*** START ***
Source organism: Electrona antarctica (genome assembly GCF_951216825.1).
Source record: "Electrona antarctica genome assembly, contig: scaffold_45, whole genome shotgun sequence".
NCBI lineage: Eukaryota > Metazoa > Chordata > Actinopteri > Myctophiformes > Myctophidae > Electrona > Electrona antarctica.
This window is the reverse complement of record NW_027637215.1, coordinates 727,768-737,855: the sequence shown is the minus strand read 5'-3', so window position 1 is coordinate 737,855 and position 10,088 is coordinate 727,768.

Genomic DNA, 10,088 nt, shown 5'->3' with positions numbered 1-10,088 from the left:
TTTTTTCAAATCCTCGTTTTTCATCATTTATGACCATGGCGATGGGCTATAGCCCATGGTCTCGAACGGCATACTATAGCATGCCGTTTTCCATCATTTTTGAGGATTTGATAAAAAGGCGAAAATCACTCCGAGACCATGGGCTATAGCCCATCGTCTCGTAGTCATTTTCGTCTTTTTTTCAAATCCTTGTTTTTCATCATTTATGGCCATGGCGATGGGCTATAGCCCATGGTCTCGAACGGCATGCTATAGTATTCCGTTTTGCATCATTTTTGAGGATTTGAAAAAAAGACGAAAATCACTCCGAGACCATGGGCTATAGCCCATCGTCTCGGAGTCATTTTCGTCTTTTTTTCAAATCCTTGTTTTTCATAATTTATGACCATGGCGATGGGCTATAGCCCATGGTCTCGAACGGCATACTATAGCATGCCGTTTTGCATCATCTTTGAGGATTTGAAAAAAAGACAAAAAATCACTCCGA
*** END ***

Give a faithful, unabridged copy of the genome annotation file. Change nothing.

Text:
Source organism: Electrona antarctica (genome assembly GCF_951216825.1).
Source record: "Electrona antarctica genome assembly, contig: scaffold_45, whole genome shotgun sequence".
NCBI lineage: Eukaryota > Metazoa > Chordata > Actinopteri > Myctophiformes > Myctophidae > Electrona > Electrona antarctica.
This window is the reverse complement of record NW_027637215.1, coordinates 727,768-737,855: the sequence shown is the minus strand read 5'-3', so window position 1 is coordinate 737,855 and position 10,088 is coordinate 727,768.

Genomic DNA, 10,088 nt, shown 5'->3' with positions numbered 1-10,088 from the left:
TTTTTTCAAATCCTCGTTTTTCATCATTTATGACCATGGCGATGGGCTATAGCCCATGGTCTCGAACGGCATACTATAGCATGCCGTTTTCCATCATTTTTGAGGATTTGATAAAAAGGCGAAAATCACTCCGAGACCATGGGCTATAGCCCATCGTCTCGTAGTCATTTTCGTCTTTTTTTCAAATCCTTGTTTTTCATCATTTATGGCCATGGCGATGGGCTATAGCCCATGGTCTCGAACGGCATGCTATAGTATTCCGTTTTGCATCATTTTTGAGGATTTGAAAAAAAGACGAAAATCACTCCGAGACCATGGGCTATAGCCCATCGTCTCGGAGTCATTTTCGTCTTTTTTTCAAATCCTTGTTTTTCATAATTTATGACCATGGCGATGGGCTATAGCCCATGGTCTCGAACGGCATACTATAGCATGCCGTTTTGCATCATCTTTGAGGATTTGAAAAAAAGACAAAAAATCACTCCGA